Tuberculosis is a highly contagious airborne disease which is transmitted through emitted aerosol droplets of people infected with active tuberculosis. This mode of TB transmittance contributes to its high prevalence and rate of transmission in areas characterized by overcrowding, poor ventilation and populated by immunocompromised individuals. As observed while visiting the slums and clinics of Mumbai, these are the exact conditions which are found in urban India. Consequently, tuberculosis is the leading cause of infectious disease death in India, killing roughly 500,000 people a year. Furthermore, the emergence of multi-drug resistant strains of tuberculosis is complicating treatment regimes, as well as posing a serious threat to the health of the public. One of the primary causes of multi-drug resistance is non-adherence on the part of patients to medically prescribed drug regimes. Several relevant ethical issues are broached surrounding this non-adherence and the status of tuberculosis as an infectious disease; specifically, the proper understanding of autonomy in these circumstances and the role of the state in compelling non-adherent patients to comply with their treatments. The concept of autonomy within bioethics was largely developed with regard to non-infectious diseases or procedures which primarily affected only the individual patient. These current bioethical interpretations of autonomy do not readily apply to infectious diseases such as tuberculosis due to their contagious nature and the position of a patient as both a victim and a vector. This paper examines the moral value of various understandings of autonomy within the context of tuberculosis in urban India by applying rights-based ethics, deontology, the ethics of care and utilitarianism to the situation. The ethical permissibility of the state to compel non-adherent tuberculosis patients to follow their drug regimes is also analyzed based upon the bioethics of patient autonomy.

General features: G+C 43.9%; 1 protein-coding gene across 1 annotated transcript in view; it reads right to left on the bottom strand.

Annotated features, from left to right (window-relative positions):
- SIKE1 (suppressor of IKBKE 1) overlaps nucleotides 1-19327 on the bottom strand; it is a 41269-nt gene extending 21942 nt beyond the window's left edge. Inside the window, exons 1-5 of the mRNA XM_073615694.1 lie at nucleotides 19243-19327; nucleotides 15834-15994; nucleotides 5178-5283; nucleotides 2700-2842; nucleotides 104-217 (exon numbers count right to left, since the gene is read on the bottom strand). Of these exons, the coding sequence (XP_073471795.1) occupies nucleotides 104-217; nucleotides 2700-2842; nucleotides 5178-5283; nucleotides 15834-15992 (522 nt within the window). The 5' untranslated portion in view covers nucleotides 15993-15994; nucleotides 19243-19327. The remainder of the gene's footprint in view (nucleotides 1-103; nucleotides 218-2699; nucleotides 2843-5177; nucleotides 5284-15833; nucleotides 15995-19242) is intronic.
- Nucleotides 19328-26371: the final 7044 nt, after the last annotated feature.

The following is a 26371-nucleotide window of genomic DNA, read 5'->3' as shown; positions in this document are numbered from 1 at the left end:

"Play rocks with us!" Marea exclaimed. A simple children's game allowed some respite from the overwhelming sights common on the dirty streets of the Mumbai slums. After several games of "rocks," with stray dogs circling us and half-naked children tentatively begging for rupees, Marea and her entourage of slum children ran off to their make-shift huts. By most accounts, Marea was an encouraging sight among the generally depressing state of the slums. She was happy and relatively well-fed, spoke fluent English and seemed surprisingly well-educated given her surroundings. However, it was her surroundings that were the issue. The slums consisted of row upon row of continuous shacks, made from any materials available, and situated in a way reminiscent of tooth-pick buildings; remove one vital component and the whole construction tumbles down. More problematic than the architectural shortcomings is the fact that the slums contain no sewage system, are poorly ventilated and overcrowded - a potent combination that provides optimal breeding conditions for communicable diseases.